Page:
It won’t be enough to vote for different people in 2016. Washington simply doesn’t work any more, regardless of who is in office.

That’s because Washington reflects American society, which itself is marked by contradictions and divisions. We simply don’t agree on how to solve problems, or even about what the problems are. We’re deeply divided culturally, morally, about what we want this place to look like, and about what we think it once was. That lack of consensus makes it very hard to solve difficult issues. Moreover, Americans say they don’t trust government but then choose to be profoundly dependent upon it, rarely recognizing the irony. The result is that we grow government without paying for it.

This is a depressing column, so let’s close with solutions. Congressional term limits? A balanced budget amendment? Campaign finance reform? All could help.

Meanwhile, many decisions should be returned to the state level, where democracy still manages to work sometimes. Red, blue and purple states could solve problems in their own ways, often learning from each other. Americans would be free to settle in states where they felt most comfortable.

This could cause its own problems, including irreconcilable legal definitions of discrimination and a race to the bottom on environmental regulations. A poor state like Arkansas might find its niche, or it might just get poorer.

Something big has to happen – bigger than the next election. When a country becomes ungovernable, problems can’t be solved simply by electing different people to that government.

Hutchinson has rookie’s enthusiasm – but not about highways

By Steve Brawner
© 2015 by Steve Brawner Communications, Inc.

Asa for web

Being governor is not a job where practice makes perfect. In fact, in many ways, a governor is at his or her best as a beginner.

A new governor is fresh off the victory speech and is running off the adrenaline from the transition to power. He has a new title that carries with it an air of authority. He has ideas he can’t wait to implement. He hasn’t grown cynical from lost battles or grown paranoid from all the criticism. He’s younger than he’ll ever be again.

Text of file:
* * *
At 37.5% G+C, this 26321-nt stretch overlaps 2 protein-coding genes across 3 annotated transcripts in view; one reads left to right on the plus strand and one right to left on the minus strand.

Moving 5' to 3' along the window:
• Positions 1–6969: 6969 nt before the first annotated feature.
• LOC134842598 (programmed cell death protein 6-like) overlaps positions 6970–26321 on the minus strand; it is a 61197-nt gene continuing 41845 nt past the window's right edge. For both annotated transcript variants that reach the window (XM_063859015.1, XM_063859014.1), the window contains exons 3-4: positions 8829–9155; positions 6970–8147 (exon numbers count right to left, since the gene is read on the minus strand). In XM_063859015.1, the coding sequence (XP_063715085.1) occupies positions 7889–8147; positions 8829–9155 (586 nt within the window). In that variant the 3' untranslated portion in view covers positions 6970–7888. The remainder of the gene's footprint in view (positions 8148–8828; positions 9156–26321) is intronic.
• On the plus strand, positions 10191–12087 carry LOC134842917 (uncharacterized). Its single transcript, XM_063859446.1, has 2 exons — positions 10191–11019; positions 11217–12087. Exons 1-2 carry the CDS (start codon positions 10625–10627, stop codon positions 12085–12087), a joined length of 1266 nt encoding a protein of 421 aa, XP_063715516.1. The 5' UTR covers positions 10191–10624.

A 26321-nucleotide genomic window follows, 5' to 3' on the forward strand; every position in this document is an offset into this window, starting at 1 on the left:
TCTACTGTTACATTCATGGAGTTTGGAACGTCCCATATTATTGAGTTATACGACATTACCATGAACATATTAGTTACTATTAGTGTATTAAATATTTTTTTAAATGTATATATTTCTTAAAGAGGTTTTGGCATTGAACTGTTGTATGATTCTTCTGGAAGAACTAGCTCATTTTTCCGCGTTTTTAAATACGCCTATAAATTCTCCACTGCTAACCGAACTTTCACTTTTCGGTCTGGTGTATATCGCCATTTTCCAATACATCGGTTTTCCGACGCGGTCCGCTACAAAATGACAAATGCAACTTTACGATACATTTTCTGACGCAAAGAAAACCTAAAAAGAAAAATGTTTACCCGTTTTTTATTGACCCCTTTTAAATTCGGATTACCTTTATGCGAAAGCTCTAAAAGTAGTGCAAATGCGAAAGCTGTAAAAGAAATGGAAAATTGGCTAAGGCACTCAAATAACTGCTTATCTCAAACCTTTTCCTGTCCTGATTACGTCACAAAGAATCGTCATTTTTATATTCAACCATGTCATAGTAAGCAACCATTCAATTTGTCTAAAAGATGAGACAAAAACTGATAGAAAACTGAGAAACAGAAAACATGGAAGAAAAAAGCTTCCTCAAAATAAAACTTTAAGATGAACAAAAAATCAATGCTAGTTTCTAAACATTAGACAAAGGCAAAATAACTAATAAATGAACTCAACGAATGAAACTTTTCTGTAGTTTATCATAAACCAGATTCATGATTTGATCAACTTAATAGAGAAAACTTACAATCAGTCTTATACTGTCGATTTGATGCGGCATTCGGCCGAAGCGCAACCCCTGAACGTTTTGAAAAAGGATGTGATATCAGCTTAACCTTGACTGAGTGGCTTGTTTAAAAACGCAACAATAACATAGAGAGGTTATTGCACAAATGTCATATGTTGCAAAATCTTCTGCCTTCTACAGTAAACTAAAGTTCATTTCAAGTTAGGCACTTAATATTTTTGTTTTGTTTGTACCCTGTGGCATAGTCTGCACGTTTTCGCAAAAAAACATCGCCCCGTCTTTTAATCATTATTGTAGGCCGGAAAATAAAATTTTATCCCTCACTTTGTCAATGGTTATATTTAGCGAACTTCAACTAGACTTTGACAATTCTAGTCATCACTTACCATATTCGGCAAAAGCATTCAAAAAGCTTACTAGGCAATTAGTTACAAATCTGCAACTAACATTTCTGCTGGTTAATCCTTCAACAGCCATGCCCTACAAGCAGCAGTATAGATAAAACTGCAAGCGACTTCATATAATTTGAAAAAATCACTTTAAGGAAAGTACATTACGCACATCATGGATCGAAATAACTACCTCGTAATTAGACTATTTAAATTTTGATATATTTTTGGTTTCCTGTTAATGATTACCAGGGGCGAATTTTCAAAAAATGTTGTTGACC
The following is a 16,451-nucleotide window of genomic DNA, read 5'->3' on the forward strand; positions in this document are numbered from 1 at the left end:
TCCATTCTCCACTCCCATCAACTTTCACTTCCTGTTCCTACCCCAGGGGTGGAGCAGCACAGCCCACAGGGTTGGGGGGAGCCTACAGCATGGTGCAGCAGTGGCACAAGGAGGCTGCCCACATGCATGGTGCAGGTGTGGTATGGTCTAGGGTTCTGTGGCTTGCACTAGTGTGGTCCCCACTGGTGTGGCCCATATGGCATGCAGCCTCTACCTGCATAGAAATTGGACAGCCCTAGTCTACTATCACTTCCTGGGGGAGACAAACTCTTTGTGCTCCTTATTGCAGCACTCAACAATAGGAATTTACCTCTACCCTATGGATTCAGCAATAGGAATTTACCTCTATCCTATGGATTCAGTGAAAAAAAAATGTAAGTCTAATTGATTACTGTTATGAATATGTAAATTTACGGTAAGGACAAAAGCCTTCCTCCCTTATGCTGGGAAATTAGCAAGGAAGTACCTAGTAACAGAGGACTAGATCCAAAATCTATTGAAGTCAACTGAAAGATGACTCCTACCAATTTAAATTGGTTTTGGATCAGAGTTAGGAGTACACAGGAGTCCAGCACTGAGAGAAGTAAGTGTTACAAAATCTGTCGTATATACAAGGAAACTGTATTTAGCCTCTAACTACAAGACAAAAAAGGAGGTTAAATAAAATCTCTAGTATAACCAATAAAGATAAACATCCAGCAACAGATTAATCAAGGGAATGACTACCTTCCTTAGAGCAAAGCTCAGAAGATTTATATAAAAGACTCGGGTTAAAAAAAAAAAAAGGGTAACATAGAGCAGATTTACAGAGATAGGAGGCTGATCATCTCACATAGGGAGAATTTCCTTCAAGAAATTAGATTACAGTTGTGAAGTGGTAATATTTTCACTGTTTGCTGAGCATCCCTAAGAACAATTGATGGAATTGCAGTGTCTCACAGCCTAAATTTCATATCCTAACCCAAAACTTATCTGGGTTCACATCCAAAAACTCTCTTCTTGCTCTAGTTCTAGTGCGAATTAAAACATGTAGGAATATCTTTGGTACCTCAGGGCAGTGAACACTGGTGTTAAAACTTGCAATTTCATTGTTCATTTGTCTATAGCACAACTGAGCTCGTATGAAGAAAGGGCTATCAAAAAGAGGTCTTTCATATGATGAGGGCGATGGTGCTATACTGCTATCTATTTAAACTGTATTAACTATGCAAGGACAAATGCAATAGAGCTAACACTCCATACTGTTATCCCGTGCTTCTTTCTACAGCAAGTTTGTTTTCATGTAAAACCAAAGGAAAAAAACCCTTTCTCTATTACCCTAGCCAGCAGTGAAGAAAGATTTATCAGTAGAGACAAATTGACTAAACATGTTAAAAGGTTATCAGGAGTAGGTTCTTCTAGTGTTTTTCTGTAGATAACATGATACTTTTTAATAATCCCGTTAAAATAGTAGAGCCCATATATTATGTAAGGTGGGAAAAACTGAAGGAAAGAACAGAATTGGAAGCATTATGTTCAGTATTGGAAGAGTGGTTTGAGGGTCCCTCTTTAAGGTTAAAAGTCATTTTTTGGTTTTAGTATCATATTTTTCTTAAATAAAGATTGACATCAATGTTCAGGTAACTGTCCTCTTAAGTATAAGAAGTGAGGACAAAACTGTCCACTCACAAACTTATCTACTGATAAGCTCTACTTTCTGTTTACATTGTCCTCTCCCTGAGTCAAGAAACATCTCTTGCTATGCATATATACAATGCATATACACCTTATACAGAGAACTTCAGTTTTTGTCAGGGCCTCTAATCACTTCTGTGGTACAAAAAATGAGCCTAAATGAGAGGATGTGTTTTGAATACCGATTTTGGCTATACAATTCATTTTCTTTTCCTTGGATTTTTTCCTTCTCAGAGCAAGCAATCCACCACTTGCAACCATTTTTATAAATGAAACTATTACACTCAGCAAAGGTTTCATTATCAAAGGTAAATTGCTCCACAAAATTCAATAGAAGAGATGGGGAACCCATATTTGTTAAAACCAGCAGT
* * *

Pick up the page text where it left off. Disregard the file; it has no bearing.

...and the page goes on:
Circumstances can serve to magnify those early advantages. Gov. Asa Hutchinson came into office as the first Republican governor with a Republican Legislature since shortly after the Civil War. His predecessor, Gov. Mike Beebe, entered office after a landslide victory (over Hutchinson). Beebe’s predecessor, Gov. Mike Huckabee, became governor after demonstrating firm leadership amidst Gov. Jim Guy Tucker’s last-minute indecision about resigning.

Some of Huckabee’s and Beebe’s most notable policy accomplishments came early in their administrations. For Huckabee, it was ARKids First and the conservation tax. In his first session, Beebe and the Legislature increased school funding and cut the grocery tax in half.

They both were fine governors, but as would be the case with anyone, we’re better off that the Arkansas Constitution ensures we get some fresh blood in there after a while.

A good example of this is prison reform. This was not a focus of Hutchinson’s during the campaign, but it has become one now, and it may be the issue that most defines him when it’s all said and done. The state’s prisons are currently so overcapacity that 2,500 inmates are being housed in county jails. However, the state can’t afford to keep building cells, and simply letting inmates out of jail isn’t the best solution because many have a drug or alcohol problem, and 43 percent return to prison soon after being released. The only long-term solution, Hutchinson said, is to change inmates’ behavior, so his prison reform plan would create transitional centers to help parolees re-enter society.